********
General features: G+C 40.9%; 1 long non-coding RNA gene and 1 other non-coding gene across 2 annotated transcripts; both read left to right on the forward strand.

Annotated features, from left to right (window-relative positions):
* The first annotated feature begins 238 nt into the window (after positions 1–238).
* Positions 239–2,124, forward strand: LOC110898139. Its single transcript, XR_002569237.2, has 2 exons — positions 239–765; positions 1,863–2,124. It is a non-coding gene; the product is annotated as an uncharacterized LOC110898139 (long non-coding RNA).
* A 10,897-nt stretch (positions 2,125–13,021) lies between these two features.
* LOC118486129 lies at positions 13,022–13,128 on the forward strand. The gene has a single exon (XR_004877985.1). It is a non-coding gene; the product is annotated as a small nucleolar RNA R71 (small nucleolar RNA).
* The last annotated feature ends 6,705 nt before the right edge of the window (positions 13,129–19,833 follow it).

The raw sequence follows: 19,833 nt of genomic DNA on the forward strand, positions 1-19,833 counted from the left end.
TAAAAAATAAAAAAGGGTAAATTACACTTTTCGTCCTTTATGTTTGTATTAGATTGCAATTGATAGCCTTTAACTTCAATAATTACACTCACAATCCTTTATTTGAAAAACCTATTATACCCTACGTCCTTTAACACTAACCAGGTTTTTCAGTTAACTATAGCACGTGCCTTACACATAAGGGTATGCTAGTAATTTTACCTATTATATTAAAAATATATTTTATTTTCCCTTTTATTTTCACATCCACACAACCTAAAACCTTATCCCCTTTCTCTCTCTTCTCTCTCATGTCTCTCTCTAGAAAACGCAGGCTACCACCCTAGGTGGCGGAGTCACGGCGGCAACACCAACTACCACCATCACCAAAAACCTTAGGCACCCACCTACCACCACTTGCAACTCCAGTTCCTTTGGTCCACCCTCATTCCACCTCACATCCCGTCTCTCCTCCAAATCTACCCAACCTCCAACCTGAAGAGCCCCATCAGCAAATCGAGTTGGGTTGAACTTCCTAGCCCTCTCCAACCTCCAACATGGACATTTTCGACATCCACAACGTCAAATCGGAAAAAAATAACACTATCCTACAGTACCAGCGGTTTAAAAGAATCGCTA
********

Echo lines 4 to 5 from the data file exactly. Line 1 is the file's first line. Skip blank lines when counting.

* Positions 239–2,124, forward strand: LOC110898139. Its single transcript, XR_002569237.2, has 2 exons — positions 239–765; positions 1,863–2,124. It is a non-coding gene; the product is annotated as an uncharacterized LOC110898139 (long non-coding RNA).
* A 10,897-nt stretch (positions 2,125–13,021) lies between these two features.